Become a Member

Get access to more than 30 brands, premium video, exclusive content, events, mapping, and more.

Already have an account? Sign In

Become a Member

Get access to more than 30 brands, premium video, exclusive content, events, mapping, and more.

Already have an account? Sign In



Thorvilson Rebounds After The Trials

She has the longest current winning streak of any distance runner in the world this year.

She has the longest current winning streak of any distance runner in the world this year.

(c) 2012 Race Results Weekly, all rights reserved. Used with permission.

Leah Thorvilson’s year began with high hopes which were quickly dashed.

Coming off of what she said was the the best training of her life, the 33 year-old from Little Rock, Ark., knew within the first few kilometers of the USA Olympic Trials Marathon in Houston that it wasn’t going to be a good day.  She finished 55th in 2:42:09, some four minutes slower than her then personal best.  She was crushed.

“After the Trials, it just wasn’t a good day,” Thorvilson said yesterday via cell phone from the Little Rock Airport as she waited to board a flight to a friend’s wedding.  “I knew a few miles in that it would be a long slow day for me.  It wasn’t going to be my day.  I got really, really down, not on how the race panned out but how you put so much stock into something and now it’s over.”

After returning home, Thorvilson met with her coach, 3:57 miler Gary Taylor.  It was time to regroup, and the former University of Arkansas/Little Rock athlete had a list of races she wanted to do.  A long list.

“He said, ‘let’s kind of get through the Trials, then give me your dream list of the races you want to do,'” Thorvilson recalled.  “I just kept adding to the list.  Here’s the race and here’s the argument.  It’s kind of a go nuts kind of year.”

Out of the limelight of America’s marquis road running events, Thorvilson has built the longest current winning streak of any distance runner in the world this year, according to statistics compiled by Race Results Weekly and the Association of Road Racing Statisticians.  Since February, she’s won twelve races in a row, from 5 kilometers to 50 miles.  Her victories included five standard marathons and she set nine course records.  In two of the races –the Hogeye Marathon in Fayetteville, Ark., and the Frisco Railroad Run 50 Miler in Willard, Mo.– Thorvilson was the overall winner, beating all of the men.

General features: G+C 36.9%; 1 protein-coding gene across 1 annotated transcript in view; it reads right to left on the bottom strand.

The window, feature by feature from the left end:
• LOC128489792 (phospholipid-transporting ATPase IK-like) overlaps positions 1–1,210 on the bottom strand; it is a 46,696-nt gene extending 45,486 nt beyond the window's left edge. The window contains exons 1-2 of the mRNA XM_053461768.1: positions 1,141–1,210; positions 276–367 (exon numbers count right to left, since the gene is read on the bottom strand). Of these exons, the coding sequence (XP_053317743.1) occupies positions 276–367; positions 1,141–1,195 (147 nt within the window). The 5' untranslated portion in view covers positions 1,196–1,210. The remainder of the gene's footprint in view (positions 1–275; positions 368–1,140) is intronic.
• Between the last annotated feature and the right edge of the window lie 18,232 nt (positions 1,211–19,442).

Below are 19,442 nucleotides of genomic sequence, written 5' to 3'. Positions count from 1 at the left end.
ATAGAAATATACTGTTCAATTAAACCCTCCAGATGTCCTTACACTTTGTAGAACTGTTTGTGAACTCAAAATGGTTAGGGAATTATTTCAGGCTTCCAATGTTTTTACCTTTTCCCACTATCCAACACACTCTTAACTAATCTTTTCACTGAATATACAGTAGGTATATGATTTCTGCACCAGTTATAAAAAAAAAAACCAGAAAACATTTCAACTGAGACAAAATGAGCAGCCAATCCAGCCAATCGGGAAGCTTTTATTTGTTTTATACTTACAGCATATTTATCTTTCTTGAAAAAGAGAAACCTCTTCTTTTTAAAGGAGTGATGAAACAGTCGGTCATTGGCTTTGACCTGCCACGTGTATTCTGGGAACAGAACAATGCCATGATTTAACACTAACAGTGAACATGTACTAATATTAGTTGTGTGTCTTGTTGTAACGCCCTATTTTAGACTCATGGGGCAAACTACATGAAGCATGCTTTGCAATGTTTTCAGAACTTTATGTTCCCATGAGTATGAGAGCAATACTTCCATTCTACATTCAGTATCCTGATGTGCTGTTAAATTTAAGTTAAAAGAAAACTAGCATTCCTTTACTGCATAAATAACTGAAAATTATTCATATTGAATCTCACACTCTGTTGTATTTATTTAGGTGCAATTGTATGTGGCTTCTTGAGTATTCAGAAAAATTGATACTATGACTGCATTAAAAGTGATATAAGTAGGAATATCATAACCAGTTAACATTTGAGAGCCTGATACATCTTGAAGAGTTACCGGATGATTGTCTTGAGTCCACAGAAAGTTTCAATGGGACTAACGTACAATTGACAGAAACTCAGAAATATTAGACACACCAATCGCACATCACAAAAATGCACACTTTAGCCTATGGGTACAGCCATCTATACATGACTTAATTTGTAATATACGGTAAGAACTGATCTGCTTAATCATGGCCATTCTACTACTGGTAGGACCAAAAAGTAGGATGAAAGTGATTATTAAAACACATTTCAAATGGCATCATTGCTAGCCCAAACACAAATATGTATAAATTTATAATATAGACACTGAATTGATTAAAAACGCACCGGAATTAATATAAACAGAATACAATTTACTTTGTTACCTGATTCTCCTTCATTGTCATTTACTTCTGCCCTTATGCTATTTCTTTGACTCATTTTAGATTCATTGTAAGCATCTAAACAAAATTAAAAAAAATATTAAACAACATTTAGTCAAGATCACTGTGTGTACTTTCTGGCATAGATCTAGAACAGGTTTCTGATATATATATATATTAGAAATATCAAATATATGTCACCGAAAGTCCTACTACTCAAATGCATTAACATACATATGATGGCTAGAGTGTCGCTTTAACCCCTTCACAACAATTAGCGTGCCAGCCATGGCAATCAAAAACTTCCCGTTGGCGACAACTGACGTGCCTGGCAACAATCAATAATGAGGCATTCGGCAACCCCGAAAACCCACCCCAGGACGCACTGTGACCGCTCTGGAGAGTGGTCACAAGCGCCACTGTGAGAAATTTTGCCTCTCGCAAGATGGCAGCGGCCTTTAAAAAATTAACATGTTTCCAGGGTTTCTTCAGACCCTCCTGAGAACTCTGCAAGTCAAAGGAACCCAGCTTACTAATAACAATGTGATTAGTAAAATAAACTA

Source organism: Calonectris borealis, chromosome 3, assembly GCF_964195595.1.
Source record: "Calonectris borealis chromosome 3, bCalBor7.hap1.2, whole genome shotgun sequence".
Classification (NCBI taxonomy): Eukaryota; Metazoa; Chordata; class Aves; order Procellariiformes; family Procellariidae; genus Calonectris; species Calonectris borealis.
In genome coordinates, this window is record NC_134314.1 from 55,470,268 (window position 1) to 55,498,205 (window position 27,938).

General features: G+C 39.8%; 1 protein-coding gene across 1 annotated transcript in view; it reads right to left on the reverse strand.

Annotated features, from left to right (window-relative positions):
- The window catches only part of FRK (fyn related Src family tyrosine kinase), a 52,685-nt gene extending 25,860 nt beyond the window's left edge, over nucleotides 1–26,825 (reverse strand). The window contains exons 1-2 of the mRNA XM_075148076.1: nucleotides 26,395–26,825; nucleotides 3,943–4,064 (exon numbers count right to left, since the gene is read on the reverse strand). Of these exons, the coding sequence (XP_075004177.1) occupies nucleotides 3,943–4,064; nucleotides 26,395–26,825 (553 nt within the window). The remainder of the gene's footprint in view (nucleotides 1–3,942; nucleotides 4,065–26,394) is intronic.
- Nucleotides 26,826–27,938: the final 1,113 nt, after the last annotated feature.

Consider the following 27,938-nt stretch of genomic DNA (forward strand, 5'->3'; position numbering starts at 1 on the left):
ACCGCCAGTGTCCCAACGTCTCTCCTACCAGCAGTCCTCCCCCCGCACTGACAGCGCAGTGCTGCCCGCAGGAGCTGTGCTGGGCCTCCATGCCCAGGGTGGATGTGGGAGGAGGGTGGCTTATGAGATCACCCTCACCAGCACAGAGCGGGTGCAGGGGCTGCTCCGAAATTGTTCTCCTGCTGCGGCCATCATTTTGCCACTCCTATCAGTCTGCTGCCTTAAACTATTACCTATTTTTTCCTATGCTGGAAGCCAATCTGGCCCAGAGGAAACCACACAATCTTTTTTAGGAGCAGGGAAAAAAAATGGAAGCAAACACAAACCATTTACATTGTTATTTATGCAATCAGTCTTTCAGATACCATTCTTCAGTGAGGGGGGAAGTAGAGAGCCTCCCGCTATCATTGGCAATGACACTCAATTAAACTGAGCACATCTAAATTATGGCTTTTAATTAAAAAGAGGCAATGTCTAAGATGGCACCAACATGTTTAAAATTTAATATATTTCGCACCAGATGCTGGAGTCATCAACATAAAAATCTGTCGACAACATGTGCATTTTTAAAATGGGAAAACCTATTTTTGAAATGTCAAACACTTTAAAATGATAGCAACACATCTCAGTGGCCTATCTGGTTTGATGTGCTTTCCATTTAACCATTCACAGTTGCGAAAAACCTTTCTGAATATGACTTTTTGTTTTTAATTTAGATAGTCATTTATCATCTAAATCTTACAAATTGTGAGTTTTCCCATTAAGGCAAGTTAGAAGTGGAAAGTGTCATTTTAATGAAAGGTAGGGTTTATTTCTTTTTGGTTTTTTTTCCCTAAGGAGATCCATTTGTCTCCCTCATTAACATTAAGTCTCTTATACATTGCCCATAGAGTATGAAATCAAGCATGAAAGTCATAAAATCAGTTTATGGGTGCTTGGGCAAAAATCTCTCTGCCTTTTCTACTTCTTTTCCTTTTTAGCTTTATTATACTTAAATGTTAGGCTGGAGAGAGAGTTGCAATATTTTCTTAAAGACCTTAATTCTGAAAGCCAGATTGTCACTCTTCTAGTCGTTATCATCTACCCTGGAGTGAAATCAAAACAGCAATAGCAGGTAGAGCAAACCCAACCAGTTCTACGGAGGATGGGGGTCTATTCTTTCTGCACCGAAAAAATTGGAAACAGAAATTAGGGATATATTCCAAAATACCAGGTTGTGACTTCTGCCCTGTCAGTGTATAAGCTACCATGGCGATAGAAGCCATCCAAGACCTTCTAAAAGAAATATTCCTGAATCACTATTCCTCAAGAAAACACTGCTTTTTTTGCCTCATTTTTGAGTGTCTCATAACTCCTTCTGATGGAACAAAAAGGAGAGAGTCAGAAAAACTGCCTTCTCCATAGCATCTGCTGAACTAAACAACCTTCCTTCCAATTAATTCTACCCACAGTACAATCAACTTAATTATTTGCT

The streak began at the Tallahassee Marathon in Tallahassee, Fla., on February 5.  Thorvilson clocked 2:40:06, a course record.  A week later, she won a local 5K, then went to Apache Junction, Ariz., and won the Lost Dutchman Arizona Marathon in a course record 2:47:16.  After that race, she dialed back her racing and focused on her 100 to 120 mile weeks for her favorite event, the Little Rock Marathon, a race she had won the three previous years.  Thorvilson said that the local running community really got behind her.

“People would come into the shop all week before the marathon and ask me how I’m doing,” Thorvilson said, referring to the local running store where she works, Go! Running.  “I felt so good, I didn’t want to jinx it.”

In the Little Rock race on March 4, Thorvilson had her best day of the year.  She ran a course record and personal best 2:37:26, notching her fourth consecutive victory there, and her fourth in the current streak.

“I have a hard time talking about it because I’m so emotional about it,” Thorvilson said.  She added: “On that day, on that course, I didn’t expect to set a personal best.  I waited three years for this.  You start to wonder if you’re ever going to run a personal best again.”